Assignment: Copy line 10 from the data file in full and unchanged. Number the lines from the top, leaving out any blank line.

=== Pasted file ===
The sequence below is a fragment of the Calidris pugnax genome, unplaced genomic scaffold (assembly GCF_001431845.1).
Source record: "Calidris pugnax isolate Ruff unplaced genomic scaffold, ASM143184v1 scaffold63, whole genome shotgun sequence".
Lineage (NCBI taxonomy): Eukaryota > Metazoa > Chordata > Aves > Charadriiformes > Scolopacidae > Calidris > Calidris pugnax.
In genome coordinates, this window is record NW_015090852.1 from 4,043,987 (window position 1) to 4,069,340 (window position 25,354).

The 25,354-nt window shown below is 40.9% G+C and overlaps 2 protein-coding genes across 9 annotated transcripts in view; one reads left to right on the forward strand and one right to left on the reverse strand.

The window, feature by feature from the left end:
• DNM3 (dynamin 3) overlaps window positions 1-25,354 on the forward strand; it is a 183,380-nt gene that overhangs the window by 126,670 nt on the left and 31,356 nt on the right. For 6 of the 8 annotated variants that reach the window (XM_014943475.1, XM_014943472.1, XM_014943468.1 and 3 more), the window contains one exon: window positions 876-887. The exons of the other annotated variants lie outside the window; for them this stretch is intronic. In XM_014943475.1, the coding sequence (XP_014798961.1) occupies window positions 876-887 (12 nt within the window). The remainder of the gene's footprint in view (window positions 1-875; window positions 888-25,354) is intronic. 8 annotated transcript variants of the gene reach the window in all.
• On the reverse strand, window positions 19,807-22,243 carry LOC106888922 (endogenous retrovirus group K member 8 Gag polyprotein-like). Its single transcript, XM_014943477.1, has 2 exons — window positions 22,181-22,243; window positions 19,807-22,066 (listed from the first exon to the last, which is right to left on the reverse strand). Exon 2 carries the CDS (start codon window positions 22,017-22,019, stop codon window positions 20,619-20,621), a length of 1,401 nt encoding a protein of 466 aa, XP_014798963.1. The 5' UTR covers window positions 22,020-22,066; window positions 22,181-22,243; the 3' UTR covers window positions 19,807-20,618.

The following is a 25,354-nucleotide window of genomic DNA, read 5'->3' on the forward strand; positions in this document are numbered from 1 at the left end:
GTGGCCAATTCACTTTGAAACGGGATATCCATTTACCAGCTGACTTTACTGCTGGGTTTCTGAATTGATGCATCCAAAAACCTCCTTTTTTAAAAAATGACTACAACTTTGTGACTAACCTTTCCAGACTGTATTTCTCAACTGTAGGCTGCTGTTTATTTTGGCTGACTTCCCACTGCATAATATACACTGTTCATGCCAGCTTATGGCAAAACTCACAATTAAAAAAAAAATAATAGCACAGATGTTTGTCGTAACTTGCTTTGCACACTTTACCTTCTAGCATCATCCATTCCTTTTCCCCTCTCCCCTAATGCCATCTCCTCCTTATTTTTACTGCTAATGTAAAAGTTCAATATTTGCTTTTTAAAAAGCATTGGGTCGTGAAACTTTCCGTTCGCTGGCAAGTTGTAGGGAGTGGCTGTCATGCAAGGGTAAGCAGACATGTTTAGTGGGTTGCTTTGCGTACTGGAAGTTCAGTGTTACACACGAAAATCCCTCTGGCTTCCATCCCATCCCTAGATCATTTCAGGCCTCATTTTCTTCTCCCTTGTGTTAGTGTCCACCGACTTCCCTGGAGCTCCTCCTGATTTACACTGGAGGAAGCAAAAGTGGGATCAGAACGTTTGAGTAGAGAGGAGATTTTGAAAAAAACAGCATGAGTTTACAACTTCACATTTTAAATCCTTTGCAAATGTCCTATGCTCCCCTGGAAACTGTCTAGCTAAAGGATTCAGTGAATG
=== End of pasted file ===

GTGGCCAATTCACTTTGAAACGGGATATCCATTTACCAGCTGACTTTACTGCTGGGTTTCTGAATTGATGCATCCAAAAACCTCCTTTTTTAAAAAATGACTACAACTTTGTGACTAACCTTTCCAGACTGTATTTCTCAACTGTAGGCTGCTGTTTATTTTGGCTGACTTCCCACTGCATAATATACACTGTTCATGCCAGCTTATGGCAAAACTCACAATTAAAAAAAAAATAATAGCACAGATGTTTGTCGTAACTTGCTTTGCACACTTTACCTTCTAGCATCATCCATTCCTTTTCCCCTCTCCCCTAATGCCATCTCCTCCTTATTTTTACTGCTAATGTAAAAGTTCAATATTTGCTTTTTAAAAAGCATTGGGTCGTGAAACTTTCCGTTCGCTGGCAAGTTGTAGGGAGTGGCTGTCATGCAAGGGTAAGCAGACATGTTTAGTGGGTTGCTTTGCGTACTGGAAGTTCAGTGTTACACACGAAAATCCCTCTGGCTTCCATCCCATCCCTAGATCATTTCAGGCCTCATTTTCTTCTCCCTTGTGTTAGTGTCCACCGACTTCCCTGGAGCTCCTCCTGATTTACACTGGAGGAAGCAAAAGTGGGATCAGAACGTTTGAGTAGAGAGGAGATTTTGAAAAAAACAGCATGAGTTTACAACTTCACATTTTAAATCCTTTGCAAATGTCCTATGCTCCCCTGGAAACTGTCTAGCTAAAGGATTCAGTGAATG